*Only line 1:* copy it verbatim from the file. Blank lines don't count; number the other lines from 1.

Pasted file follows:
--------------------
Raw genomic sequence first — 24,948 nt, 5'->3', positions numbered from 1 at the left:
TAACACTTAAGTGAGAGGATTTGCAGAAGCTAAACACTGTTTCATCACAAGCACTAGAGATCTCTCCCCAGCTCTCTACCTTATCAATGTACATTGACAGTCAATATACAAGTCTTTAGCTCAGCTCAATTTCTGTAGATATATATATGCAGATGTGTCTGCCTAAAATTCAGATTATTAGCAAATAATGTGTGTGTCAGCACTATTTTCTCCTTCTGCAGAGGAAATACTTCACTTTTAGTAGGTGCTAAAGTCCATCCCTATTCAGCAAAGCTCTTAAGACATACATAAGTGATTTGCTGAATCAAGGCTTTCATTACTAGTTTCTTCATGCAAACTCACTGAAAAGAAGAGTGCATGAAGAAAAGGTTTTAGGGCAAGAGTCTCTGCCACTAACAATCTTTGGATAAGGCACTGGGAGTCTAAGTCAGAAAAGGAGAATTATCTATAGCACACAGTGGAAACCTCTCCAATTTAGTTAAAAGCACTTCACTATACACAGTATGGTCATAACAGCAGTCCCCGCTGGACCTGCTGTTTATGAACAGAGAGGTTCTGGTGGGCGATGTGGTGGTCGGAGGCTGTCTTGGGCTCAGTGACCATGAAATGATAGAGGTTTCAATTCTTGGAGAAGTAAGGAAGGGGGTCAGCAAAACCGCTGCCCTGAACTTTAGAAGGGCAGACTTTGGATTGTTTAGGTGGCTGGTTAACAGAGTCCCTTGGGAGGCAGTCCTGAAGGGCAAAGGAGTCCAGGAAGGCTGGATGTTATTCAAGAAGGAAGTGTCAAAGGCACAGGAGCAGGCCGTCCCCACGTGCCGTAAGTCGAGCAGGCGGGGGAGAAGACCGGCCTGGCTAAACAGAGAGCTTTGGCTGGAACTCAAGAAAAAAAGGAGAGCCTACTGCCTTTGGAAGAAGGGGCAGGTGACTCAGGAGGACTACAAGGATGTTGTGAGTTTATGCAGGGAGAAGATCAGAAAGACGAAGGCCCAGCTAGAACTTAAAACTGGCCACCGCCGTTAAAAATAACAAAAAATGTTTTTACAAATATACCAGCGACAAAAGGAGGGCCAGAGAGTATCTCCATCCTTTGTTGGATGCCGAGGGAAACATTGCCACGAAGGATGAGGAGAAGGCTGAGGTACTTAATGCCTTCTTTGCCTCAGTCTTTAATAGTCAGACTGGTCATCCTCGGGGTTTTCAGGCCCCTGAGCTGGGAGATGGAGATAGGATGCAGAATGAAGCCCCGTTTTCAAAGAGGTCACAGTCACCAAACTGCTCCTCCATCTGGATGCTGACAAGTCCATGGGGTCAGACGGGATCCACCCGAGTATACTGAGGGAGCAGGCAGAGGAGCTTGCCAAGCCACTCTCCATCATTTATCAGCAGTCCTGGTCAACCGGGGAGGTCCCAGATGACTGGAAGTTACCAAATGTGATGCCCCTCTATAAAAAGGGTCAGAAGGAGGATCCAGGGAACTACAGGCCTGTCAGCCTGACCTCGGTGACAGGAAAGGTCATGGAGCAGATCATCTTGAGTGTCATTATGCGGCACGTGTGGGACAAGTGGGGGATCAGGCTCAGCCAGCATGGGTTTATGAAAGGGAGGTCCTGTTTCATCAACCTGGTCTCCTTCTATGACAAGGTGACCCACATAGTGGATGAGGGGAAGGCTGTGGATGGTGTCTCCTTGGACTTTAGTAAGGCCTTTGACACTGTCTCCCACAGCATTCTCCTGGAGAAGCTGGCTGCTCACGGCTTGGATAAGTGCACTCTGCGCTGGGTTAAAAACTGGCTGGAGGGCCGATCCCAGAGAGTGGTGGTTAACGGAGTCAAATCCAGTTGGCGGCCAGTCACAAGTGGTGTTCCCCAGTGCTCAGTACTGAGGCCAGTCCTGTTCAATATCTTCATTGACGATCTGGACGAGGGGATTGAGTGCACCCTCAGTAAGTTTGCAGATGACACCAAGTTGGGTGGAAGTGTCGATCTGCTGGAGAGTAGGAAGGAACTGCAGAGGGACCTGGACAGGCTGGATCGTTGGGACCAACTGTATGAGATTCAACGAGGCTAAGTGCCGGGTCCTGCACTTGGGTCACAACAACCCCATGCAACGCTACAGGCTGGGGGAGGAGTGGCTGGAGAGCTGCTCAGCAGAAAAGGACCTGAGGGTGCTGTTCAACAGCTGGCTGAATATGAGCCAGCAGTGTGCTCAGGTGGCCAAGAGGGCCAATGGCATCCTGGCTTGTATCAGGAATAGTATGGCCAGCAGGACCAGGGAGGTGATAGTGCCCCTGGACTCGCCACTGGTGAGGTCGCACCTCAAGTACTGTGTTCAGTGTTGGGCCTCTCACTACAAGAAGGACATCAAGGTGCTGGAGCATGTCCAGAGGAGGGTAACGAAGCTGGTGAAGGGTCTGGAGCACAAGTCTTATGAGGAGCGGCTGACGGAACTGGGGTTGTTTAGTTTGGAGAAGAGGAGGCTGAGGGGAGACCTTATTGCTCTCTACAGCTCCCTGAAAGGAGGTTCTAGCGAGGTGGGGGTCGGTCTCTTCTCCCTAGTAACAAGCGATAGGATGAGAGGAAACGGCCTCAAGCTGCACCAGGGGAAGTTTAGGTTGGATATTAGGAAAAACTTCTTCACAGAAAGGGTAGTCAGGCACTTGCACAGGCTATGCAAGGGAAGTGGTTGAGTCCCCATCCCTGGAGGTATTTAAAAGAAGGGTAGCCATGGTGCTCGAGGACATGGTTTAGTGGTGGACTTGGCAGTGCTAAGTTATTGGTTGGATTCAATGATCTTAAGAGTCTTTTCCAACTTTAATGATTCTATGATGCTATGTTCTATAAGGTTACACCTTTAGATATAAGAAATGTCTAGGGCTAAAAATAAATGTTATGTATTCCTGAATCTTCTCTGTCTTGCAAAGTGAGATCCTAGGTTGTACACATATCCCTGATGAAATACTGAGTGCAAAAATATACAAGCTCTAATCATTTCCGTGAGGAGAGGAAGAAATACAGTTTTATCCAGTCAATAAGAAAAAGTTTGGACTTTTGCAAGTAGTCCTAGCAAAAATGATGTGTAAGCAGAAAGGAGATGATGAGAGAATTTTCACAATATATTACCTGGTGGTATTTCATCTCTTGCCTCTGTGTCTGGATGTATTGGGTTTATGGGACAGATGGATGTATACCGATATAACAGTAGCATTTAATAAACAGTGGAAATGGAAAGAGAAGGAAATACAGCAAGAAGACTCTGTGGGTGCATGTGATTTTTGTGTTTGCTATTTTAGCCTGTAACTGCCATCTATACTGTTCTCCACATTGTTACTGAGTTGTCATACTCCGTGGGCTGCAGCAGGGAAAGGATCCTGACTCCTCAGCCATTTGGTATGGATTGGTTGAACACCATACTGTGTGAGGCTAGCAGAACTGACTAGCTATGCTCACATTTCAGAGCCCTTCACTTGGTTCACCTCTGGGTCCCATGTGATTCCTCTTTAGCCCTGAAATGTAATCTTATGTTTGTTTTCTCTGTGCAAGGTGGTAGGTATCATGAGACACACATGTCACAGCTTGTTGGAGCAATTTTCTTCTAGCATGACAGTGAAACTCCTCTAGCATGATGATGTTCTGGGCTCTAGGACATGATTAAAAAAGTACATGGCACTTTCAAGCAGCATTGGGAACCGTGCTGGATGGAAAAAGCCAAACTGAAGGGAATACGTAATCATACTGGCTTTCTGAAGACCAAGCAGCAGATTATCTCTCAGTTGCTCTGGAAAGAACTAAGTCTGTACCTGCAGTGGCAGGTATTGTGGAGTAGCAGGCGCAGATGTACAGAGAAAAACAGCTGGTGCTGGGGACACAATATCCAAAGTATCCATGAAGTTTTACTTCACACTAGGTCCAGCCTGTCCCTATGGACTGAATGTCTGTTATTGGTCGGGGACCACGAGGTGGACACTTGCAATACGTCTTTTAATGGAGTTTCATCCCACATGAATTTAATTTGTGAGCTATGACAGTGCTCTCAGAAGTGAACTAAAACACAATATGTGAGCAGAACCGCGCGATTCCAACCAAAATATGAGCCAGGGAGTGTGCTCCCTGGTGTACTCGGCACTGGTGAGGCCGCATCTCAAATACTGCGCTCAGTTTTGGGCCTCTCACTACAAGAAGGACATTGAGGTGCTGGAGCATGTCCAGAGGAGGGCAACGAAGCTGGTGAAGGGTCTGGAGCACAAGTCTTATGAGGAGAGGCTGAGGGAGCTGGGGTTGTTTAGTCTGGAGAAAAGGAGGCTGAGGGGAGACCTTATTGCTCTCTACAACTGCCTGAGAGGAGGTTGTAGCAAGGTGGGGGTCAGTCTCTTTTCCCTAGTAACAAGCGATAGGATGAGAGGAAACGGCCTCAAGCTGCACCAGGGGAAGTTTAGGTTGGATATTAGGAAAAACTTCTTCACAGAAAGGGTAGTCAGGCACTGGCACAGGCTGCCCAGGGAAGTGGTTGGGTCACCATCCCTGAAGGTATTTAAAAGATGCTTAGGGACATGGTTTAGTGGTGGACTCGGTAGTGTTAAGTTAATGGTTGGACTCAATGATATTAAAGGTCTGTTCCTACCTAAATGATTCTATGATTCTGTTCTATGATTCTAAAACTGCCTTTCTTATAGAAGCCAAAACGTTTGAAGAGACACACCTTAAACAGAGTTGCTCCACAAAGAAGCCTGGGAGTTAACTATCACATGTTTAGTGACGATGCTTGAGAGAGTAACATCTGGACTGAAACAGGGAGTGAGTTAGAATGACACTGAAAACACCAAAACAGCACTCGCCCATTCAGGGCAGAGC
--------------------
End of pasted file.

Raw genomic sequence first — 24,948 nt, 5'->3', positions numbered from 1 at the left: